Cathryn Essinger

Looking Up from Down Here I am sleeping on the floor tonight to comfort an old dog who can no longer make the leap onto the bed, old friend who should not be left alone tonight of all nights. His big soft feet smell green from the pasture, and his breath comes in slow puffs of air that make his cheeks flair. I have made a pallet for myself, but I am beginning to envy him his cushy pillows. But, looking up from down here, I can see now how everything fits together--here the repair my father made on an antique table, and above it hangs my mother's crystal chandelier which I forgot to dust before this holiday. Still it sparkles in the moonlight, like a constellation waiting to be named. I close my eyes and imagine the guest room directly above, where family sleeps in a big mahogany bed and above them the tall attic with dusty rafters where we have stored all of our childhood memories. But now I'm on the roof, and I'm not a bit surprised to see that the old dog has come with me. We watch as boats slip down the river, and neighbors' lights wink out, one by one. Tomorrow there will be guests in the house, but tonight it is just Orion and Canus Major knocking at the door. and I have grown so accustomed to this bed on the floor, that I will wait for someone else to rise and let them in.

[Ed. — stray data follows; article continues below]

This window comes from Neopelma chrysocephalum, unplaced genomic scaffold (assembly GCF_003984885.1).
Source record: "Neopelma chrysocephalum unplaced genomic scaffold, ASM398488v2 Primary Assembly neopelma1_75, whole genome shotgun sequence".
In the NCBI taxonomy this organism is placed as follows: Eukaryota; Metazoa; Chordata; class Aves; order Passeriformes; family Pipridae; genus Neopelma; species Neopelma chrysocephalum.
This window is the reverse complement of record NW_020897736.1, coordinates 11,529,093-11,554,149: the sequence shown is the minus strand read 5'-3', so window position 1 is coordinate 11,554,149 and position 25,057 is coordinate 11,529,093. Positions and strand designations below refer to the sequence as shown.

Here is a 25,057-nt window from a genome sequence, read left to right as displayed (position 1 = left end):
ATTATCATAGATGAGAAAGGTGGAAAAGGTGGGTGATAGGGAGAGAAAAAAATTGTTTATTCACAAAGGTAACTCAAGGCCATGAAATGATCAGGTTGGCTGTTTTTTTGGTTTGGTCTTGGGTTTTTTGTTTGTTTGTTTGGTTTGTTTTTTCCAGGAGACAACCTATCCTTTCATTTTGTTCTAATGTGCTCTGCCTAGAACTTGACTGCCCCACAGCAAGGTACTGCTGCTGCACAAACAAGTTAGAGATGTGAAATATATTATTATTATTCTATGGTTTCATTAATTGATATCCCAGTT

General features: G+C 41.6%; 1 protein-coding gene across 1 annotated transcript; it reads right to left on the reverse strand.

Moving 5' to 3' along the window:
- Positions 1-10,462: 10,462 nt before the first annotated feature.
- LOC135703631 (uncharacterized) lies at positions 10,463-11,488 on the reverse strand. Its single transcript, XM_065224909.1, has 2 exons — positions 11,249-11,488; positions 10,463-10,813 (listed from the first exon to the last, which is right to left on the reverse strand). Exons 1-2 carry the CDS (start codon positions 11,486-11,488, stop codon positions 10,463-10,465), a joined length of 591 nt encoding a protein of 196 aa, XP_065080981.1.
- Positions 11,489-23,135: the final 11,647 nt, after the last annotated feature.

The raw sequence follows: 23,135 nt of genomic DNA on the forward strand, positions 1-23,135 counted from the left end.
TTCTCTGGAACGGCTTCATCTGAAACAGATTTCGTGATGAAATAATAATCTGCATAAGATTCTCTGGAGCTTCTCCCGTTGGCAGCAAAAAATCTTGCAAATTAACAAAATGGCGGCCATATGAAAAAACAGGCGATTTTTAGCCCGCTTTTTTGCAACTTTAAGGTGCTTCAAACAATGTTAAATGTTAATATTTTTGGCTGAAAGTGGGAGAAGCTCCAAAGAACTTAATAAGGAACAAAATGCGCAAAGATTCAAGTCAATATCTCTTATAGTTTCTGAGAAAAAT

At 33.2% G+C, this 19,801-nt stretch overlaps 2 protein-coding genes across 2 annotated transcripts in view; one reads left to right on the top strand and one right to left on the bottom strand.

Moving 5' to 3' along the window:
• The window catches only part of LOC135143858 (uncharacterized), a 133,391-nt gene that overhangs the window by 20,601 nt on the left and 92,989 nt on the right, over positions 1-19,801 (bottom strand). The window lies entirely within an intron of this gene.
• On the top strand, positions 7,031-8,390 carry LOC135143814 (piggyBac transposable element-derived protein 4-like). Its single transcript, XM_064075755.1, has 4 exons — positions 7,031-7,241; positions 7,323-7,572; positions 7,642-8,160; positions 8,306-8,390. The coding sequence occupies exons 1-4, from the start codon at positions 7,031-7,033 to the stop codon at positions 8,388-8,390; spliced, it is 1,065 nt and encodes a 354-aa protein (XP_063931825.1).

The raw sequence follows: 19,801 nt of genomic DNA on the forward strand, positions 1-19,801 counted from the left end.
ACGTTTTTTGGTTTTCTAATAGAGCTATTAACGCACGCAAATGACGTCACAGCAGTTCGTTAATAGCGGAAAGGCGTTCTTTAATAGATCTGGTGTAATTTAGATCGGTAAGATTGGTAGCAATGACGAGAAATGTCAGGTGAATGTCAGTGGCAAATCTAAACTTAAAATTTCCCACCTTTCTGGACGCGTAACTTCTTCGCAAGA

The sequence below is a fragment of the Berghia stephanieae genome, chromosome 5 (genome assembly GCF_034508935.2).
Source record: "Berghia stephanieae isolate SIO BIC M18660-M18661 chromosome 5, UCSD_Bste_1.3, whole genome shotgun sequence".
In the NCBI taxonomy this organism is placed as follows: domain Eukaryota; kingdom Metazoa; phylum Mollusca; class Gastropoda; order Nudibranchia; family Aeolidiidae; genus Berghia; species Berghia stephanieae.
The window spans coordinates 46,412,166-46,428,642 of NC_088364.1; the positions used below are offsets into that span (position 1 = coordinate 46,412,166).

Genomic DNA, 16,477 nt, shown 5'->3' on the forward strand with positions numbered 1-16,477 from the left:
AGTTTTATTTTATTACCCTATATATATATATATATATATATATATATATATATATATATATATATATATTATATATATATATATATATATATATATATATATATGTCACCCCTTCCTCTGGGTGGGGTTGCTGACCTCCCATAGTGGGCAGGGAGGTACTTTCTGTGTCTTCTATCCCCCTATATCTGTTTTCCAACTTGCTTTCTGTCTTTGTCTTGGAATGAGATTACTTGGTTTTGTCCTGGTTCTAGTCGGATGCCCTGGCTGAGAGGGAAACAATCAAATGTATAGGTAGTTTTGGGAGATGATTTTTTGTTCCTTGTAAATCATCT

Push Hands Aikido National Championships, Vandalia, Ohio In a room full of black belts and white gis I am looking for you, my son. The tall man hitting the mat, certainly looks like you as he tucks and rolls, but when he stands, adjusts his belt, I know I am mistaken. This is not your stance, your manner nor do your hands move so quickly. I am looking for your deliberate lightness-- as if you float inside your gi. Never mind that the room is crowded, noisy with the slap of hands and feet, this is where one learns to carry silence within, to bow, to bend, to meet the world as it meets you, to own this space, and to give it back again.

Cathryn Essinger is the author of five books of poetry--most recently The Apricot and the Moon and Wings, Or Does the Caterpillar Dream of Flight?, both released this year from Dos Madres Press. Her poems have appeared in Poetry, The Southern Review, The New England Review, The Antioch Review, Rattle, River Styx, and other journals. They have been nominated for Pushcarts and "Best of the Net," featured on The Writer's Almanac, and reprinted in American Life in Poetry.